Altamaha River Canoe Trail (GA)
Waterway: Altamaha River
Trail Length: 138 miles
Beginning: Lumber City, GA
The Altamaha Canoe Trail offers 138 miles of trail, originating near Lumber City at the confluence of the Oconee and Ocmulgee Rivers and emptying into the Atlantic Ocean. On the canoe trail, you will float past numerous Wildlife Management Areas and state Natural Areas, tidal swamps, and rich bottomland forests.
Winding for 138 miles, the great Altamaha is a wetland wilderness. Crossed only five times by roads and twice by rail lines, the Altamaha's natural beauty is largely undisturbed. The soils, plants and trees of its floodplain filter and extract chemicals and pollutants, while the banks of the river, accentuated by a multitude of creeks, sloughs and oxbow lakes, are refuges for alligators, wood ducks and wild turkey.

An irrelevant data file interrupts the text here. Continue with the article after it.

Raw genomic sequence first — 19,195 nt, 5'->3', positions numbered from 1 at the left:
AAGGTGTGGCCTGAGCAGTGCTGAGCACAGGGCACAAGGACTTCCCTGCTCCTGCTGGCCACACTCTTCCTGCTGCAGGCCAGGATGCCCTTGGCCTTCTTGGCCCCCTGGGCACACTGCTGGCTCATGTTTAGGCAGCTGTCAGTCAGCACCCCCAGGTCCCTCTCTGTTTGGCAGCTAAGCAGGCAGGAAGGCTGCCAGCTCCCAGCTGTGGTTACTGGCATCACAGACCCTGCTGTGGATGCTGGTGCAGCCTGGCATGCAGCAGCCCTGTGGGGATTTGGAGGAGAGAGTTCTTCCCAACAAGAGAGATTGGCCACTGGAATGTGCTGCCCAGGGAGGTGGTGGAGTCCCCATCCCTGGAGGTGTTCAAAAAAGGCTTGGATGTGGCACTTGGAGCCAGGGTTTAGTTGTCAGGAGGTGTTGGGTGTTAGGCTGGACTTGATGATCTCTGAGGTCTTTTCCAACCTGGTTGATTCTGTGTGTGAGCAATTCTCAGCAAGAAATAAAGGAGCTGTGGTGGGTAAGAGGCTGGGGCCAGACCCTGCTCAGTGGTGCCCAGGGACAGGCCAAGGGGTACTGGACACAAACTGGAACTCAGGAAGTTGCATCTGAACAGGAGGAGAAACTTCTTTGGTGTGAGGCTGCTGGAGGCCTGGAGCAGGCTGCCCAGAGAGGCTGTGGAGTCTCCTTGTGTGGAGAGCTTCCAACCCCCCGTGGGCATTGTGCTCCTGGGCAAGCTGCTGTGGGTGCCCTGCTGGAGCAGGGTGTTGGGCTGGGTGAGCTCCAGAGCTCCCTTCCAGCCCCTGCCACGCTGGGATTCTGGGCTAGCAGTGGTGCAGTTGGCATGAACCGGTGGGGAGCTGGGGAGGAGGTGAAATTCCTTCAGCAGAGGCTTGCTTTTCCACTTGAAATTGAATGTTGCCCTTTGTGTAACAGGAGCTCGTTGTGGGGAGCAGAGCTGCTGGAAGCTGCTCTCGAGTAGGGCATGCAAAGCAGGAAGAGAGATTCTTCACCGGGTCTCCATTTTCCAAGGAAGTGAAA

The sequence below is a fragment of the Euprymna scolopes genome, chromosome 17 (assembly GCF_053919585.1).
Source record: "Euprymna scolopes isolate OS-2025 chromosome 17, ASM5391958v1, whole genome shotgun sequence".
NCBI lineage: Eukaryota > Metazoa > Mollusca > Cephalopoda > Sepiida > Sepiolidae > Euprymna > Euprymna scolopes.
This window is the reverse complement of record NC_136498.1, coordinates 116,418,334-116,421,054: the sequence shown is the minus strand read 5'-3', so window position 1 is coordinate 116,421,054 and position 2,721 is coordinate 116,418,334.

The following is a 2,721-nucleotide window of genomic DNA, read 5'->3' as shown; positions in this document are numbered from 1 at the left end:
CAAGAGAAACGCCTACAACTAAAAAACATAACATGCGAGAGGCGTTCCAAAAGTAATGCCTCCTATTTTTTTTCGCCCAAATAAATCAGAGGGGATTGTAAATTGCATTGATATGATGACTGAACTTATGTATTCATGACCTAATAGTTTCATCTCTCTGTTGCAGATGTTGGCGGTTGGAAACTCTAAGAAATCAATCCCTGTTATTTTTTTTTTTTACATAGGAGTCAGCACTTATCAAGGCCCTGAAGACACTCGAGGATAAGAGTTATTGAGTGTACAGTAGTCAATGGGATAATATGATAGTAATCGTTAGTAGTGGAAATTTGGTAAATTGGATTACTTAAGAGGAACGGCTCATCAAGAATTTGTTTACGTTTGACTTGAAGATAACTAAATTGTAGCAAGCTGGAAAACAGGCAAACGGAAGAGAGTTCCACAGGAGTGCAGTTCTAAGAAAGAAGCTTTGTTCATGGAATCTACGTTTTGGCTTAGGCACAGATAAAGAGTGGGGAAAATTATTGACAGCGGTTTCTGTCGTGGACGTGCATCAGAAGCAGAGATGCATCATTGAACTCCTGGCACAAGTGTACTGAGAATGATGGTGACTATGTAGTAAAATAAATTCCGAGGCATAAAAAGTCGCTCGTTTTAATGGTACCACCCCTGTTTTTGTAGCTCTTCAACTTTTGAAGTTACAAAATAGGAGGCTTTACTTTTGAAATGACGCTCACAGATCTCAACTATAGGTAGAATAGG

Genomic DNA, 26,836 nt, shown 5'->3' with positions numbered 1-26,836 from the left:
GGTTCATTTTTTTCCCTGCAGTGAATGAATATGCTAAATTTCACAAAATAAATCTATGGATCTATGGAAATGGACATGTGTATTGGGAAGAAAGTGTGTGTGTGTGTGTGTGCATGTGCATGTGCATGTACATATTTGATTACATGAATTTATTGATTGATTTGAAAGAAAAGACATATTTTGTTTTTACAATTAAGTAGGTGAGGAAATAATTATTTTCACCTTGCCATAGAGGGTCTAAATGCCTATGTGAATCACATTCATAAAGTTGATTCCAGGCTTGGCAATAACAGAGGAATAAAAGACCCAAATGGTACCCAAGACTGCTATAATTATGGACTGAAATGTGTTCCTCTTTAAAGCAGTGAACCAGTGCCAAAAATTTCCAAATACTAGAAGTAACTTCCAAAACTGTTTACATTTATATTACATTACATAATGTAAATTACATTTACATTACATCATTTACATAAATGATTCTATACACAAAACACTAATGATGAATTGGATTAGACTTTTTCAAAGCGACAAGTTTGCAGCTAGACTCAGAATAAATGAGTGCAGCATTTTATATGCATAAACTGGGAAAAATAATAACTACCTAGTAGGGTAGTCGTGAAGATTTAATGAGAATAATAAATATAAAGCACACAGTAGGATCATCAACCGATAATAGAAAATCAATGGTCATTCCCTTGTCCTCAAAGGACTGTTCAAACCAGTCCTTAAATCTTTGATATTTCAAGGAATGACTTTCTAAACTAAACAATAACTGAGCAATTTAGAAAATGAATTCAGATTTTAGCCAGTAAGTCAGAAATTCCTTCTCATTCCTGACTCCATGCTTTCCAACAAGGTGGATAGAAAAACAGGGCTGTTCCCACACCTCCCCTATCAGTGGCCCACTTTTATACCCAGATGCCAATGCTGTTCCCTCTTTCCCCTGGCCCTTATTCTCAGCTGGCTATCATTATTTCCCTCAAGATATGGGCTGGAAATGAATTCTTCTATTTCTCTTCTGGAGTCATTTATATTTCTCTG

The Altamaha River has been designated by The Nature Conservancy as one of the 75 "Last Great Places" in the world. At least 125 species of rare or endangered plants and animals exist along the Altamaha River. Birds such as the bald eagle and swallow-tailed kite, soar above its banks. The shortnose sturgeon and the manatee swim through the Altamaha's lazy meanders. The gopher tortoise and the eastern indigo snake coexist among its sand ridges, and the sandbars and sloughs are home to seven species of pearly mussels that live nowhere else in the world.
Just over 100 miles long, the Altamaha River is formed by the confluence of the Ocmulgee and Oconee Rivers just east of Lumber City. Critical habitat is found here for bald eagles, swallow-tailed kites and red-cockaded woodpeckers. The waterway is flush with wildlife, and not the first man-made dam. Boat ramps and landings facilities are located in each county as well as a range of services from bait and tackle shops to picnic areas and marked hiking trails.